I have some un-fun remnants of working in the video game industry, but THIS, my god. THESE PEOPLE are the gift of those years. Kari said to me “PSH it was nothing.” I’m sure you’ll agree that nothing could be further from the truth. It was EVERYTHING.

A glimpse at my Twitter feed yesterday.

A glimpse at my Twitter feed yesterday.

Go ahead and blow your nose and wipe those tears. I’ll wait.

After my targeted HER2 antibody drugs, it was time for the heavy duty shit. The actual chemotherapy. One hour each of Taxotere and Carboplatin. I ate half a peanut butter sandwich and drank water. Oh, and some Swedish Fish. My husband returned from the movies and I started reading a book my friend Kim recommended: A Kind Worth Killing.

This precious thing is Allie the Feel-Better Fairy. Thanks to my dear friend Nori. <3

This precious thing is Allie the Feel-Better Fairy. Thanks to my dear friend Nori. <3

And then, it was over. I got home in time to meet my baby at the bus stop. I was kinda worn out, and lounged in bed and read. Not much appetite for dinner, but I did my best. I had an ice cream sandwich for dessert.

So here’s a couple things I learned about chemo that I didn’t know before:

1. You are allowed to pee! They can unplug your IV from the wall and you can run on battery power and shuffle your ass to the potty hauling your drugs on a pole. Comes in handy when they’re filling you full of liquids.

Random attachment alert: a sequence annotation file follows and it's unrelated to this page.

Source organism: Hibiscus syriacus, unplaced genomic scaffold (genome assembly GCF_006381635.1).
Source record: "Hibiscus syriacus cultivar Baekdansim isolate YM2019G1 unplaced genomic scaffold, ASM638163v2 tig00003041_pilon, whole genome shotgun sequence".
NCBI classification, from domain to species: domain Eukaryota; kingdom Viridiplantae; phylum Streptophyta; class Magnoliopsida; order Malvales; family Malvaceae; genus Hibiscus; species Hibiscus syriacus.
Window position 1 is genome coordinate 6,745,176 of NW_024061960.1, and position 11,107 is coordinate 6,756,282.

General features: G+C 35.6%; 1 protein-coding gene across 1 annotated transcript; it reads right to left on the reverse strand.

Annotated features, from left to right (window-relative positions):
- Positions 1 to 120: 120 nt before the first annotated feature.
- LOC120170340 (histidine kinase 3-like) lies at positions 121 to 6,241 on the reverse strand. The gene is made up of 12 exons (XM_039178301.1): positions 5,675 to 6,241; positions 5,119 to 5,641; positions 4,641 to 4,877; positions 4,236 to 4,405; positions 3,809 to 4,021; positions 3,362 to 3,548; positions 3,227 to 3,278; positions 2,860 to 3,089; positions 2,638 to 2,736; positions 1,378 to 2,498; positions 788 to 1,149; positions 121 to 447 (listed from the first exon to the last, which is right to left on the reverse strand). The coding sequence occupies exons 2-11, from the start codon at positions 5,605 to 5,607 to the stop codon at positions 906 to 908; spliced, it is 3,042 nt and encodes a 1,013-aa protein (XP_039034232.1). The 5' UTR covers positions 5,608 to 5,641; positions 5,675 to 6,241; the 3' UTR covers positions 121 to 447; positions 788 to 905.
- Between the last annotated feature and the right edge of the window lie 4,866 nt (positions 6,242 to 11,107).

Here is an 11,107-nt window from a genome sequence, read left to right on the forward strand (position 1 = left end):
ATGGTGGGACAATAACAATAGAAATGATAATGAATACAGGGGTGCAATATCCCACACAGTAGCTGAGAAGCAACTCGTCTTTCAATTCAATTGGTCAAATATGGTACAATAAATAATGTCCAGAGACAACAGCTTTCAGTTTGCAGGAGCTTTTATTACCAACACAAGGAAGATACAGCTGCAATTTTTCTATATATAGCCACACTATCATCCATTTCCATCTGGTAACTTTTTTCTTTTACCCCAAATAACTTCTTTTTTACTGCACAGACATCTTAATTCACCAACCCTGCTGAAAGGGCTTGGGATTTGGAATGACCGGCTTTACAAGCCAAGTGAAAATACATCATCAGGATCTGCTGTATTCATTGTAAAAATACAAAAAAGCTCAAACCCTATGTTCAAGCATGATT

2. For a couple days post chemo, you are TOXIC. All of your bodily fluids contain chemo drugs and you don’t want anyone to get any on them. What does this mean? If I have night sweat, I gotta sleep alone. After using the toilet I have to shut the lid and flush twice. TWICE! I feel like I’m murdering the Earth! The most surprising though? NO SEX. Kinda wish they’d warned me about that one the night before so I could store up. But yeah, the chemo nurse said no sex at all for a few days and no unprotected sex for about 8 days. WHO KNEW? Talk about unfuckable!

So how is my toxic ass doing today? Not bad. I felt a little bit queasy when I woke up, so I got up, popped a Zofran and went back to bed. My chemo nurse (and also the amazing Ann who blogs at Breast Cancer? But Doctor I hate Pink and wrote this super helpful Top Four Tips for Getting Through Chemo post) both said to take meds at the first twinge of queaze, so I did. Thanks, ladies!

I went to the hospital this morning for my Neulasta shot. It can cause bone pain, so they have you take Claritin (yes,

I told her she was like our beloved Seahawks quarterback Russell Wilson when he does his weekly visits to Children's Hospital.

I told her she was like our beloved Seahawks quarterback Russell Wilson when he does his weekly visits to Children’s Hospital.

the OTC allergy drug!) beforehand. My daughter came with us to see the place Mommy goes to get her medicine and everyone smiled to see her. She says it’s not scary and she wants to go back. We’ll see.

Next up is a blood draw on May 15 to make sure my white counts are okay. It was really sad yesterday to see a woman come in for her chemo all sassy and joking around only to be sent home for low white counts.